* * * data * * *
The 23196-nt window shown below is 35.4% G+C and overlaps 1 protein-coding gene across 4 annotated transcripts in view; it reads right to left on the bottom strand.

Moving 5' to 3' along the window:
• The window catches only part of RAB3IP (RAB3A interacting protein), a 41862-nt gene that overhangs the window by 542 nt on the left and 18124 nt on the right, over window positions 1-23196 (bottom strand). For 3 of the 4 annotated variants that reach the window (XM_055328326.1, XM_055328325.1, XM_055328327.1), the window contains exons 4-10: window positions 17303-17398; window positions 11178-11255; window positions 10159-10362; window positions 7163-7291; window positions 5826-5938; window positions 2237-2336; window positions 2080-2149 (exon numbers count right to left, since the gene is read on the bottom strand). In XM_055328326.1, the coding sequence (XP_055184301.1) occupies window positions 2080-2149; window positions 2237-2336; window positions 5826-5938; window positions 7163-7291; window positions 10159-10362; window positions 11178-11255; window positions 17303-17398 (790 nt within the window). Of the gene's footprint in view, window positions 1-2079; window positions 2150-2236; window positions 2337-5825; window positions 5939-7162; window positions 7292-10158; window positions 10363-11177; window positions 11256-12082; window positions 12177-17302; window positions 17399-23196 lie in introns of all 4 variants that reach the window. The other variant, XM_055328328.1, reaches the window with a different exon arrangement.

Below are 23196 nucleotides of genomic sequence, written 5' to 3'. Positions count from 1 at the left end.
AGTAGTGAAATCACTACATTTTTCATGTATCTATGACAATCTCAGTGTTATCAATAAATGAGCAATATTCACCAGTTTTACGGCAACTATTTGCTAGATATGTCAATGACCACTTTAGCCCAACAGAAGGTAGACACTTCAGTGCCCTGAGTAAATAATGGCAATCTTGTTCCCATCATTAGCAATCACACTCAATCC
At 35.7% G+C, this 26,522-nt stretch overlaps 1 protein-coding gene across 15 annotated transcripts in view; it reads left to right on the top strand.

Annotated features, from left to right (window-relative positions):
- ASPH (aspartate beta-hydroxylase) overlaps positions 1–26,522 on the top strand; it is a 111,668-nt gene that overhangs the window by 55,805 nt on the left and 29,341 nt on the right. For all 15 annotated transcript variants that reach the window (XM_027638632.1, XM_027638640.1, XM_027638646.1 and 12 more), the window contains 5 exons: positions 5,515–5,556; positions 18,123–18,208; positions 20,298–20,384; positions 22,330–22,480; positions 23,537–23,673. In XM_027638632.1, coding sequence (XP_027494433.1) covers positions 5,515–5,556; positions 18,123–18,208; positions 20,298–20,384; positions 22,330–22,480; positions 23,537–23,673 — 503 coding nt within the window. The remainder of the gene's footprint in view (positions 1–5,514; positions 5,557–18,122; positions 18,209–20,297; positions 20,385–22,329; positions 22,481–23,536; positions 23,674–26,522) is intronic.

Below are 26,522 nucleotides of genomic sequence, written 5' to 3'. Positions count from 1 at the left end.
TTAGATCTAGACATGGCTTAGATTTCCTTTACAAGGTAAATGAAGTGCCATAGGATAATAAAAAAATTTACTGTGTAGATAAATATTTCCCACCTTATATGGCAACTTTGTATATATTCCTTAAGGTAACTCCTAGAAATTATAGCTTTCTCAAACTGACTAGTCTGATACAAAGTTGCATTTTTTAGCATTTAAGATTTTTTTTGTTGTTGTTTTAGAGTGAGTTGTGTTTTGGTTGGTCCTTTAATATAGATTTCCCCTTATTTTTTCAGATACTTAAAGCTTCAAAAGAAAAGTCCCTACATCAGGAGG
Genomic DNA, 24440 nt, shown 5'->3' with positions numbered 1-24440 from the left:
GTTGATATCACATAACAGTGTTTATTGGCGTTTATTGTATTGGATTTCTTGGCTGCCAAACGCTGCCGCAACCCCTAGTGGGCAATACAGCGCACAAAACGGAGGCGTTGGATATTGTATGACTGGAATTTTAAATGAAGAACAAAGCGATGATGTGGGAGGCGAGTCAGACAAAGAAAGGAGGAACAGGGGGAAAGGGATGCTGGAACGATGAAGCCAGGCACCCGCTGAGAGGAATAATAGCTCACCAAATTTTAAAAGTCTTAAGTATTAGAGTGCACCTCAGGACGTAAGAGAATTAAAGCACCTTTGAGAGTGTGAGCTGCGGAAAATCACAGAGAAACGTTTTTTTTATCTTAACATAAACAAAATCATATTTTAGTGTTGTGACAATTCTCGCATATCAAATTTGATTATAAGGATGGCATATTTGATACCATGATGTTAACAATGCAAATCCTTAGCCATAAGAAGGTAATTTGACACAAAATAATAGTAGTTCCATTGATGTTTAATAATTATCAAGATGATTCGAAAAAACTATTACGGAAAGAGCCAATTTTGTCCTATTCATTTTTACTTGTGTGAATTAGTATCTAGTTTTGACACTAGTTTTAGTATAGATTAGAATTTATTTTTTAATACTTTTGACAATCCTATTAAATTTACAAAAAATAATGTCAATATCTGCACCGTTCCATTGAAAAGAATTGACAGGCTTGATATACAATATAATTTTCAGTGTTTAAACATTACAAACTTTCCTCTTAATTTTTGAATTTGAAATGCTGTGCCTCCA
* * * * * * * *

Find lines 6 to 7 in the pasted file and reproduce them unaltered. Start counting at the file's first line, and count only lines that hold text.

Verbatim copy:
At 35.7% G+C, this 26,522-nt stretch overlaps 1 protein-coding gene across 15 annotated transcripts in view; it reads left to right on the top strand.

Annotated features, from left to right (window-relative positions):